As he further points out in his book, big data and small data are partners in a dance, a shared just for balance. While big data derived from millions of impersonal information tends to predict the future trends at work, it is the uniquely human small data right in front of us that reveal the real children inside of us.

I am not a marketer, but the book drew me in because of its rich details and insightful observations in our daily life that threaded together like a detective story. Many a time I can’t help but to pond on the subtext behind each behavior that Lindstrom has spotted, to see if I can come to the same conclusion as he does:

Why are most fridge magnets in Russian homes put at waist level rather than the eye level? Why are Saudi women are afraid of burning buildings, though no mall has ever caught fire in Saudi Arabia? Why have oil-based lotions vanished from girls’ bathrooms in Austria in only a decade? If Chinese cars share almost exactly the same features and options as European-branded cars, why do Western cars outsell them, even in China, by a three-to-one ration?

Every single thing we do leaves behind small clues that speak to who we are, and what we desire. In a world obsessed with big data, the next big thing is perhaps what Lindstrom calls the small data revolution — the human-centric alternative to big data.

In an interview, Lindstrom shared more surprising truths about himself and brand building.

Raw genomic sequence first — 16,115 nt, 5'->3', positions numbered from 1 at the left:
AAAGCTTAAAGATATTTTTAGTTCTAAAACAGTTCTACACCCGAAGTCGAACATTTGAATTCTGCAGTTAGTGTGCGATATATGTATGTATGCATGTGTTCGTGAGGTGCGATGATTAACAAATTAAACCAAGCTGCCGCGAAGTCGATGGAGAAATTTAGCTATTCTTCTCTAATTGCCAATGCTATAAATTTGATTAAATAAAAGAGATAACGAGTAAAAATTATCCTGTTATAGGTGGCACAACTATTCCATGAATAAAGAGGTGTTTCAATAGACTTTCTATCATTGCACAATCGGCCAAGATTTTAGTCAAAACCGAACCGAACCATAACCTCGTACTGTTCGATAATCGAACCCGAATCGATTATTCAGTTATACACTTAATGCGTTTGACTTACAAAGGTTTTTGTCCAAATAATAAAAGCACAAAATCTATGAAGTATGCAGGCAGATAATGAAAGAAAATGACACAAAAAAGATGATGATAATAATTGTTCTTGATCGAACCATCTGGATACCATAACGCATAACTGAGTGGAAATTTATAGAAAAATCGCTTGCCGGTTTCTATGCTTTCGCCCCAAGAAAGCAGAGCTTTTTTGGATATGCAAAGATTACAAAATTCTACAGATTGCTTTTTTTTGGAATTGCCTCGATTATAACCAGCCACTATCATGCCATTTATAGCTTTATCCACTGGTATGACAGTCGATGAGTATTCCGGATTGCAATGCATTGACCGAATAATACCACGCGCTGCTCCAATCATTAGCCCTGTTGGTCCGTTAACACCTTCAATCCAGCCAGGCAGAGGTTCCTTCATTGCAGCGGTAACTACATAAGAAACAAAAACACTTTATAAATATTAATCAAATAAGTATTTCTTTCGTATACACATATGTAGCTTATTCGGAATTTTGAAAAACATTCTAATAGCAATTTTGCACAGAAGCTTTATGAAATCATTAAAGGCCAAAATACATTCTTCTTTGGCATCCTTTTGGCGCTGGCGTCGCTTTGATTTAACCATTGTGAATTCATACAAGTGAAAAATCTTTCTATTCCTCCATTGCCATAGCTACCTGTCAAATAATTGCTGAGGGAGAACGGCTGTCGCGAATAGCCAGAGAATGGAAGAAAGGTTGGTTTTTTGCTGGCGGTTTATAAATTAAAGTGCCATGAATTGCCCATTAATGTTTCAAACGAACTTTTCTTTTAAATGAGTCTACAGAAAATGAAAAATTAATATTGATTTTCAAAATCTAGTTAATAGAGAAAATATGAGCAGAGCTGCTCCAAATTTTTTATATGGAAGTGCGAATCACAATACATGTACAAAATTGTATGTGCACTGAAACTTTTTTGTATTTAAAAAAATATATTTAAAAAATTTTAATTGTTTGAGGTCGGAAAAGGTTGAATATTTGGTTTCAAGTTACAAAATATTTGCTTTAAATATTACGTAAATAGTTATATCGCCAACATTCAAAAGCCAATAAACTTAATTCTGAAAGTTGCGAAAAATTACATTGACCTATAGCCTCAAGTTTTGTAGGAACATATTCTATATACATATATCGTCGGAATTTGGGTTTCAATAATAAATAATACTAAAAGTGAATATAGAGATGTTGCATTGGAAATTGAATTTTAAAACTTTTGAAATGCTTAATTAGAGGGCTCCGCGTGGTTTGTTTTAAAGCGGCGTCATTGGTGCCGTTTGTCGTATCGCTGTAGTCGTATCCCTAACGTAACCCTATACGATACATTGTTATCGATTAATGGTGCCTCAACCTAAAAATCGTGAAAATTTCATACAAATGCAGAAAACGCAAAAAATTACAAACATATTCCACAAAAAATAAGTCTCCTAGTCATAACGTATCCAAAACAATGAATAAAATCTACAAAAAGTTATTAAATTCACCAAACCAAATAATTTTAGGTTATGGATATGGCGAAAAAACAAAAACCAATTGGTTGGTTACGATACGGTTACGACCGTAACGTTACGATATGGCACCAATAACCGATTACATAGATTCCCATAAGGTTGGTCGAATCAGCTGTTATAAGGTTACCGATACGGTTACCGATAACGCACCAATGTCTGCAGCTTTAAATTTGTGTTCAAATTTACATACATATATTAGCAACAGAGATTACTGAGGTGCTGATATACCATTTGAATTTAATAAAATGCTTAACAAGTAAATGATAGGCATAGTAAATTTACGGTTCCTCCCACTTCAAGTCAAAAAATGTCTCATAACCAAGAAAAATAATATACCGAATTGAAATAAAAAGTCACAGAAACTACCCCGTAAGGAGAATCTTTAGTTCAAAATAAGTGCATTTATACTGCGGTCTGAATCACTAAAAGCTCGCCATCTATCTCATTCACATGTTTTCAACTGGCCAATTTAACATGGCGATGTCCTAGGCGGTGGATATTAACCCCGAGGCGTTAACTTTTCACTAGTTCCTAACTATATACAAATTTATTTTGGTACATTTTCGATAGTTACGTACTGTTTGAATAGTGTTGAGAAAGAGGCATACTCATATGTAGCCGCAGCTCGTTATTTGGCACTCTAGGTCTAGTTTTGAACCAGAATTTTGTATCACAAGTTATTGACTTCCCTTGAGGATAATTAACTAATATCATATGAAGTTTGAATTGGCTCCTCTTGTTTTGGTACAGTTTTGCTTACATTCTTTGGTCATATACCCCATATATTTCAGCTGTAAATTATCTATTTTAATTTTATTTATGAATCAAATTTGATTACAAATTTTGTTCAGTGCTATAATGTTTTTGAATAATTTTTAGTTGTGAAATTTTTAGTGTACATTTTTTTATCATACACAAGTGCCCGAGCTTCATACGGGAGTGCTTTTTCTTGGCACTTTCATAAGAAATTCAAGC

Q: How does small data affect or benefit your personal life?

Over the past 15 years, I’ve interviewed thousands of men, women and children in their homes in 77 countries. I’m on a plane, or inside a hotel room, 300 nights a year. The drawbacks of living a life like this are obvious. I can’t really call any place home, relationships are hard to sustain, and children and pets aren’t an option.

Q: How do you manage to keep your observant eyes sharp all these years?

The ability to spot options and possibilities comes only when we open our mind. In this case, I’m not talking about politics, or religion, but rather, about letting down our personal guards, leaving behind our well-appointed offices, and moving in with strangers, all the while not revealing anything about our backgrounds, achievements or talents.

Q: What is a brand?

I define a brand as anything from the music on our playlists to our shoes, to our toothpaste, to the artwork hanging on our walls — they have profound things to say about who we are. Every successful brand stands for something more than itself, and that thing is emotional. A great brand promises hope, or desirability, or love, or acceptance, or luxury, or youth, or sophistication, or high-quality technology.

Q: What problems have you observed when Chinese products try to brand themselves both at home and abroad?

There is an overemphasis on rational thinking and a disregard for the emotional ingredients that go into brand building. The reasoning among Chinese companies goes something like this: a product is a brand. A brand is a logo. If a logo is prominent, then consumers, sales and profits will follow. However, if the emotional aspects of branding are underestimated, it is usually the companies that pay the price.